BRUSSELS -- After a four-month search for Europe's most-wanted fugitive, Paris terror attacks suspect Salah Abdeslam was captured Friday, Belgian officials said.
Abdeslam was wounded in a gunbattle with authorities in an anti-terror raid in the Brussels' suburb of Molenbeek. Four other people were arrested.
A man named Monir Ahmed Alaaj -- also known as Amine Choukri -- also was wounded and hospitalized, prosecutors said.
Belgian federal prosecutor's office spokesman Eric Van der Sypt said the others detained included three members of a family who helped hide Abdeslam.
Earlier, Belgian Prime Minister Charles Michel told reporters that Abdeslam, a Belgian-born French citizen, and another person were wounded in the raid. Abdeslam had a minor leg wound, Van der Sypt announced.
French President Francois Hollande said Paris prosecutors will urgently request the extradition of Abdeslam. Hollande told reporters he is confident Abdeslam will be sent to France for trial.
"I know the Belgian authorities will respond quickly and favorably to our request for extradition," Hollande said.
Officials said as of Friday night no more suspects were in the building where the raid took place.
After the news broke, many others joined in with laudatory messages, including Anne Hidalgo, the mayor of Paris, where Abdeslam allegedly took part in the carnage that left 130 dead.
"Congratulations to the police on the arrest of Salah Abdeslam," Hidalgo tweeted.
Lieve Reynebeau, who works on the street where Abdeslam was captured, said she heard loud noises and then looked out to see police all around the scene. She managed to leave the area like others -- "all of us safe" -- by foot.
Armed and heavily protected police, with helmets and shields, converged on the area. Three explosions were heard there later Friday, CNN French affiliate BFMTV reported, though it wasn't clear if those were controlled blasts or part of a continuing operation.
And gunshots rang out shortly after 7 p.m. in the same area.
Police continued to conduct operations in Molenbeek into Saturday morning.
Molenbeek focus of 'foreign fighter problem'
Molenbeek, an impoverished Brussels suburb, has a reputation as a hotbed for jihadism. Several members of its large, predominantly Muslim population -- many of whom are first-, second- and third-generation immigrants from North Africa -- have been linked to terror plots and attacks.
Last fall, Belgian Justice Minister Koen Geens cited Molenbeek as a place where more needs to be done to address what he called Belgium's "foreign fighter problem."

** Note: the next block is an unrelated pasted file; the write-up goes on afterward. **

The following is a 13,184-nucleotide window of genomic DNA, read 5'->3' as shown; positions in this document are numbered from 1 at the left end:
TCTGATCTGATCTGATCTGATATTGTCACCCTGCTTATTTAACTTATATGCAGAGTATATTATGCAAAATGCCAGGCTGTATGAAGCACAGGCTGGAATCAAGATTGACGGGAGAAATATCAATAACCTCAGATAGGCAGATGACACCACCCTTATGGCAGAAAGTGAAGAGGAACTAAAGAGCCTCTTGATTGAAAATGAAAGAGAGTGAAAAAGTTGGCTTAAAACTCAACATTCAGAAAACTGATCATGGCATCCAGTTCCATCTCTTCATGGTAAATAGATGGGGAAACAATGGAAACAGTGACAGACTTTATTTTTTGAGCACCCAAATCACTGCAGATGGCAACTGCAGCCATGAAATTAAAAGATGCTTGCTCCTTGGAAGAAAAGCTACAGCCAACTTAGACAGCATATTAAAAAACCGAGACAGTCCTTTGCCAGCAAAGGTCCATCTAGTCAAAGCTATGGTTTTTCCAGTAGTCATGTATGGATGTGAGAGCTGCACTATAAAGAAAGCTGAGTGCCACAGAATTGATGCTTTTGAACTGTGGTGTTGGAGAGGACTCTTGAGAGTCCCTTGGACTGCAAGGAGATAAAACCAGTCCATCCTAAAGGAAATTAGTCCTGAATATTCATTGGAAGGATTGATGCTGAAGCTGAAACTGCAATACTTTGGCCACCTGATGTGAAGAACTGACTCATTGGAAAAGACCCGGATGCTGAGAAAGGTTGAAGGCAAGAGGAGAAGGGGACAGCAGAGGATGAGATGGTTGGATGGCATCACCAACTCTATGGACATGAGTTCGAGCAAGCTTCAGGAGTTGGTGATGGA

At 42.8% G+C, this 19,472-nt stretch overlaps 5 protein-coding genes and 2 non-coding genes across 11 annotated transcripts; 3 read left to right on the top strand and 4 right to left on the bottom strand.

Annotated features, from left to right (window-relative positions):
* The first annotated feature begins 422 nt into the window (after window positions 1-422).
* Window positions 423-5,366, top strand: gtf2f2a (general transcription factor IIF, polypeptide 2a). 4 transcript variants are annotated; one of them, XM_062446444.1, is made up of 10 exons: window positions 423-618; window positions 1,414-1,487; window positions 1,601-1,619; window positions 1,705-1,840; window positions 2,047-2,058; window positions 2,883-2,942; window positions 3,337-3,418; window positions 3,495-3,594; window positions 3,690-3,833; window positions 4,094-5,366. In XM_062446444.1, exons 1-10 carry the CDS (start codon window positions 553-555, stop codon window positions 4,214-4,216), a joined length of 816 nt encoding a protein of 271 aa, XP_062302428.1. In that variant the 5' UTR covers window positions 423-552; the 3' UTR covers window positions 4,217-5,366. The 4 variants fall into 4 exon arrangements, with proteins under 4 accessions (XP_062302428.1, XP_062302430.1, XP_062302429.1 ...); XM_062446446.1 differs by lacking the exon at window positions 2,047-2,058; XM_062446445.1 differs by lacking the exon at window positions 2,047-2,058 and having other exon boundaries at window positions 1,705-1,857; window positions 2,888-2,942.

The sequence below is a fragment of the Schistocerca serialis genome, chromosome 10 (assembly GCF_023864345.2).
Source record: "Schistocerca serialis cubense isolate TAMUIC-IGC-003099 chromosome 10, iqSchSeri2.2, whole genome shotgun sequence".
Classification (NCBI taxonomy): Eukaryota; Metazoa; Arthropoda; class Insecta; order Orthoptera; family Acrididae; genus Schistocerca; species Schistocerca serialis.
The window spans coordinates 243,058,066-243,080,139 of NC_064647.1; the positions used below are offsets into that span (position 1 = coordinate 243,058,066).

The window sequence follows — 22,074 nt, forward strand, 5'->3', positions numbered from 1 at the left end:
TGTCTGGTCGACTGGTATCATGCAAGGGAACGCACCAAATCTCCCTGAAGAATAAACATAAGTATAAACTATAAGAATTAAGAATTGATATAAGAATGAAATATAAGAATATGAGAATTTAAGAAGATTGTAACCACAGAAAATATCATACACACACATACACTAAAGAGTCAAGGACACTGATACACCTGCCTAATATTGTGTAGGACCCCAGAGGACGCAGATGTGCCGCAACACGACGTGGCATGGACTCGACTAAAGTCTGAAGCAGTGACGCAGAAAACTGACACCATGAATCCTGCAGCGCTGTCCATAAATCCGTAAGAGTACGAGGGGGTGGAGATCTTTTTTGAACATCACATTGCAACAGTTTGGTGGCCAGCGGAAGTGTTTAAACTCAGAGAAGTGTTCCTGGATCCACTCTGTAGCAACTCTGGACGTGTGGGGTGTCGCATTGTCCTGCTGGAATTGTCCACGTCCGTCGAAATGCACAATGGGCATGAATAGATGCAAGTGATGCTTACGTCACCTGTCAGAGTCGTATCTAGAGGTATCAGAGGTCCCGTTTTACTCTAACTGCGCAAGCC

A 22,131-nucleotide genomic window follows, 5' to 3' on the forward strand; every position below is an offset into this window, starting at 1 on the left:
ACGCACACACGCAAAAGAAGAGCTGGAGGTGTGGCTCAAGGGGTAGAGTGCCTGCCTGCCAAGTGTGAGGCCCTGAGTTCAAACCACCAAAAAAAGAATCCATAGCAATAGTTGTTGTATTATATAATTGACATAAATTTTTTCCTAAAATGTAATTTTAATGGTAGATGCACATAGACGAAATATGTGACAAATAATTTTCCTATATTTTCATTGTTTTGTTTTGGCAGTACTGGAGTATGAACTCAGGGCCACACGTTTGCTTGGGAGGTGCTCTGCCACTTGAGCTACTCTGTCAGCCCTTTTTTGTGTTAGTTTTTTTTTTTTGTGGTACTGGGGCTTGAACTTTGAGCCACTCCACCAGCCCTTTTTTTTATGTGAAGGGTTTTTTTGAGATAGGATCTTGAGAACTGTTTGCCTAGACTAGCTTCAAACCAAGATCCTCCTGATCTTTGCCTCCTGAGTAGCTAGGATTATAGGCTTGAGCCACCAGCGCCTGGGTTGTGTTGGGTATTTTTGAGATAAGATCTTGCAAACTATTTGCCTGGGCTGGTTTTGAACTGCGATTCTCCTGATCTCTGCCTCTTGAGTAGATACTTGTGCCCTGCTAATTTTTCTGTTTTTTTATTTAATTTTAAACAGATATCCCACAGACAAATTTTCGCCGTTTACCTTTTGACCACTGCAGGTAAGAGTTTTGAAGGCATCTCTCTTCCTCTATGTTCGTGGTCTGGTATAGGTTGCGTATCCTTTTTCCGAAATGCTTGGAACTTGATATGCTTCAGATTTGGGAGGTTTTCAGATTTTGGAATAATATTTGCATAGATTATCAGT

And in the immediate aftermath of the Paris attacks, authorities conducted raids there and detained numerous individuals. One was Mohammed Abdeslam, the brother of the wanted man captured Friday, who was taken into custody and later released.
Mohammed Abdeslam told Belgian state broadcaster RTBF that he thinks Salah at the "last minute ... decided to reconsider" carrying out an attack himself November 13 -- ones that ended, in the other cases, with the assailants dead.
One of those who did follow through was another brother, Ibrahim Abdeslam, the suicide bomber who detonated explosives outside a cafe on Paris' Boulevard Voltaire.
1 killed in Tuesday raid
Earlier Friday, the Belgian federal prosecutor's office revealed that the 26-year-old Salah Abdeslam's fingerprints and DNA were found in a Brussels apartment raided three days earlier. One person was killed and two people escaped that operation, according to authorities.
The man killed by a special forces sniper was Mohamed Belkaid, an Algerian who used the name Samir Bouzid, and who is believed to have directed the Paris attackers via calls from Belgium, according to the prosecutor's office.
Belkaid is believed to have helped Abdeslam travel prior to the attacks and transferred money to a female cousin of Paris ringleader Abdelhamid Abaaoud following the attack, the Belgian senior counter-terrorism official told CNN in January.
Authorities believe Abdeslam was using the apartment as a hideout following the Paris attacks, according to the Belgian counter-terrorism official.
His possible escape spurred an intense manhunt in a country already on guard after last fall's attacks in the French capital.
Van der Sypt noted earlier this week -- prior to Friday's raid -- that authorities had searched more than 100 houses and arrested 58 people as part of the post-Paris probe. Another 23 people have been arrested "in linked investigations," he said then.
Suspect thought to have dropped off Paris bomber
Investigators think Salah Abdeslam may have been the driver of a black Renault Clio that dropped off three suicide bombers near the Stade de France, one of the attack sites near Paris. They also believe he had worn a suicide belt found on a Paris street after the attacks.
He is believed to have called friends to take him to Belgium after the attacks. They passed through police checkpoints, but Abdeslam had not yet been identified as a suspect and they were allowed to continue on their way.
Surveillance video emerged of him and another man at a gas station near the Belgian border the day after the attacks.
He has eluded authorities ever since.
In January, authorities found traces of explosives and Abdeslam's fingerprints in another Brussels apartment.
Some theories suggested he had returned to Syria following the attacks.